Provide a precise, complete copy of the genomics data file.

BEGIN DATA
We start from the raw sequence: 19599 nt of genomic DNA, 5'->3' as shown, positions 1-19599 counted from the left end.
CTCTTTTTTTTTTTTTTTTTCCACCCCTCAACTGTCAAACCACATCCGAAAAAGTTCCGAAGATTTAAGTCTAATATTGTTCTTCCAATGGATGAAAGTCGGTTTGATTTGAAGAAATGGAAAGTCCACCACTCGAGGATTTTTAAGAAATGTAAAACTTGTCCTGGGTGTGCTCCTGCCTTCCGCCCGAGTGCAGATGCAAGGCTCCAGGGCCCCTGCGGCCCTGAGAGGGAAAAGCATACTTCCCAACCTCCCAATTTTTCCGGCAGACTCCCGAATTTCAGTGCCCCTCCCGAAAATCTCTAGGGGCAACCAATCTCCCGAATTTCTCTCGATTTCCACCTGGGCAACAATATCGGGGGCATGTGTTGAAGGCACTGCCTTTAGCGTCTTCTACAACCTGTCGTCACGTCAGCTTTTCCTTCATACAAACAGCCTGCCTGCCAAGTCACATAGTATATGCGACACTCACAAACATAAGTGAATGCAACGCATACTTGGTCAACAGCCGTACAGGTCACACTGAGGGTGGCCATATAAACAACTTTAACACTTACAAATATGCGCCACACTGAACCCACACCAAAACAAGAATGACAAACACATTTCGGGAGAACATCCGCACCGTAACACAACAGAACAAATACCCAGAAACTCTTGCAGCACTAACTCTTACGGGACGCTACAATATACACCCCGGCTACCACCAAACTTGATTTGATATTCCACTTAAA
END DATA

We start from the raw sequence: 19599 nt of genomic DNA, 5'->3' as shown, positions 1-19599 counted from the left end.
CTCTTTTTTTTTTTTTTTTTCCACCCCTCAACTGTCAAACCACATCCGAAAAAGTTCCGAAGATTTAAGTCTAATATTGTTCTTCCAATGGATGAAAGTCGGTTTGATTTGAAGAAATGGAAAGTCCACCACTCGAGGATTTTTAAGAAATGTAAAACTTGTCCTGGGTGTGCTCCTGCCTTCCGCCCGAGTGCAGATGCAAGGCTCCAGGGCCCCTGCGGCCCTGAGAGGGAAAAGCATACTTCCCAACCTCCCAATTTTTCCGGCAGACTCCCGAATTTCAGTGCCCCTCCCGAAAATCTCTAGGGGCAACCAATCTCCCGAATTTCTCTCGATTTCCACCTGGGCAACAATATCGGGGGCATGTGTTGAAGGCACTGCCTTTAGCGTCTTCTACAACCTGTCGTCACGTCAGCTTTTCCTTCATACAAACAGCCTGCCTGCCAAGTCACATAGTATATGCGACACTCACAAACATAAGTGAATGCAACGCATACTTGGTCAACAGCCGTACAGGTCACACTGAGGGTGGCCATATAAACAACTTTAACACTTACAAATATGCGCCACACTGAACCCACACCAAAACAAGAATGACAAACACATTTCGGGAGAACATCCGCACCGTAACACAACAGAACAAATACCCAGAAACTCTTGCAGCACTAACTCTTACGGGACGCTACAATATACACCCCGGCTACCACCAAACTTGATTTGATATTCCACTTAAA